Friday, August 15, 2014

Thirteen and a Half Years a Slave by Peggy Marie Savage


May 17, 2014 recognized the  anniversary of Brown v. Board of Education. It was supposed to be a sixty year victory over segregation and a celebration of the  unanimous Supreme Court decision combined five separate cases and overturned a long standing separate but equal law. In Washington , D.C this year  will be coveted with a sea of blue wearing supporters that want to reclaim the promise. The promise that all children must have access to a high - quality education from early childhood through college . You’ll hear the rally cry  to to urge the Supreme Court to continue to carry out the decision of this historic case in 1954. Five cases coming before the Supreme Court as one . The five cases that  nudged the Supreme Court to side on the side of integration rather than segregation.


1954 , five years before my birth. A birth that took place in Ft. Pierce , Florida. Both of my parents grew up in the south. And by birth I am also a southerner . Even with the court decision in 1954 growing up some folks felt that my siblings and I didn’t belong.  That we should “go back where we came from, Africa.”  I knew about my ancestry. I connected with my African heritage from both my mother and father and with my ancestors who were slaves. I also connected with my parents proud southern heritage , Baton Rouge , Louisiana and Macon  & Tifton , Georgia. There was  definitely no shame felt by me but………….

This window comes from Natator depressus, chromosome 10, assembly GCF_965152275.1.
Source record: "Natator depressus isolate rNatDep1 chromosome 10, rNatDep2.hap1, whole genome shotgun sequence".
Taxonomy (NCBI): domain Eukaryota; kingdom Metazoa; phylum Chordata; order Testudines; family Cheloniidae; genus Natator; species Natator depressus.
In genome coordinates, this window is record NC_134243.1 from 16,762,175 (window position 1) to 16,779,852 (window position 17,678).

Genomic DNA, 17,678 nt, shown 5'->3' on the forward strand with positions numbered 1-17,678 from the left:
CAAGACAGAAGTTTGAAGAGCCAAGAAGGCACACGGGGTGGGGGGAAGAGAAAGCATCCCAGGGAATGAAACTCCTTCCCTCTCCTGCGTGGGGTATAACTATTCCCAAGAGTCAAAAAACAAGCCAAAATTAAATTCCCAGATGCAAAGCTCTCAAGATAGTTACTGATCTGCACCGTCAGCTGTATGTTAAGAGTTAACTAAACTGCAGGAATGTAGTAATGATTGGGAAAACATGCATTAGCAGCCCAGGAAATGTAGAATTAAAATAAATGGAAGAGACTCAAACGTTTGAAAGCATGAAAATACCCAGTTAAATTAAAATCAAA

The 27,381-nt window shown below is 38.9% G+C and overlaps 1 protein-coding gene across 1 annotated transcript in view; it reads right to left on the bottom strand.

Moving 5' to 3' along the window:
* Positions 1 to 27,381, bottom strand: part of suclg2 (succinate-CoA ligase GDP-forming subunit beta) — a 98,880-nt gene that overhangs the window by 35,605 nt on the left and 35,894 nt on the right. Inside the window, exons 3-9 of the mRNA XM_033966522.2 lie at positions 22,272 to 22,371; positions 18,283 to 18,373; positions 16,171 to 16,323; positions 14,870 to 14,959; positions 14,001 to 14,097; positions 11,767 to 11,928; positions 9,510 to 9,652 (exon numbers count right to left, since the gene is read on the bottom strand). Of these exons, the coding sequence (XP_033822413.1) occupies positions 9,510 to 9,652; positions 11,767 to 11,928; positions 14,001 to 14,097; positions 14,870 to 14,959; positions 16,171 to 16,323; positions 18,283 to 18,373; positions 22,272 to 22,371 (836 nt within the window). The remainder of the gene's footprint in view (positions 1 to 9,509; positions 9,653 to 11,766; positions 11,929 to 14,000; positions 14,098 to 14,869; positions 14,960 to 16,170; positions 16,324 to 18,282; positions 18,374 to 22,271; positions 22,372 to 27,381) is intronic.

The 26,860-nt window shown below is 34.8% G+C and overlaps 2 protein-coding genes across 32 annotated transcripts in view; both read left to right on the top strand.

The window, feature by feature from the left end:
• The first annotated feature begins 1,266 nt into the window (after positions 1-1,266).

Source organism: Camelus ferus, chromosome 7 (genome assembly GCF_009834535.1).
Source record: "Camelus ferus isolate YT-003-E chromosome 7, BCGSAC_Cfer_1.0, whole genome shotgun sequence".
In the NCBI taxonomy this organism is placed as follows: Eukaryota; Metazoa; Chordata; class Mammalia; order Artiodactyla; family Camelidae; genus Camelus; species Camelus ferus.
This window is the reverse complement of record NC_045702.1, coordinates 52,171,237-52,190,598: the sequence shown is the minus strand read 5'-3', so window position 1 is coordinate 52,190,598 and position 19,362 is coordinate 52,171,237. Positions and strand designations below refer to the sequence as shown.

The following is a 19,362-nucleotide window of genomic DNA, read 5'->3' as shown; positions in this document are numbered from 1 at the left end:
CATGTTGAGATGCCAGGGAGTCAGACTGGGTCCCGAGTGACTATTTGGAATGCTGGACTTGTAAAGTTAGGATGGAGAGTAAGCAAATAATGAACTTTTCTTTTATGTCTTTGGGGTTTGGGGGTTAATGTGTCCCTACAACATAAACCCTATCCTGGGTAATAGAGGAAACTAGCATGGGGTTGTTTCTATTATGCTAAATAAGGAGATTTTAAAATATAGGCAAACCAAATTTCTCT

My birth place was Fort Pierce , Florida and my parents at the time were share croppers. They moved to Wilkes- Barre, Pennsylvania where my siblings and I were formally educated . Many times I looked around for someone who looked like me ,  someone who felt the anger of being signaled out because of  the color of my skin. Someone who was reminded of the past my ancestors felt daily : an intentional reminder of slavery.  The scars  of slavery and its institutional belief that a group of human beings’  purpose on earth was to do the bidding of others  despite the harm to their well being and the safety of their kin. That kind of irresponsible thinking has surfaced in Philadelphia for the past thirteen years. The scars are evident. This form of slavery disengages the brightest students and their teachers and constantly reminds them that only the charters and independent schools are worthy of the state’s attention even the the fortitude of public school students and educators garner the same attention and respect.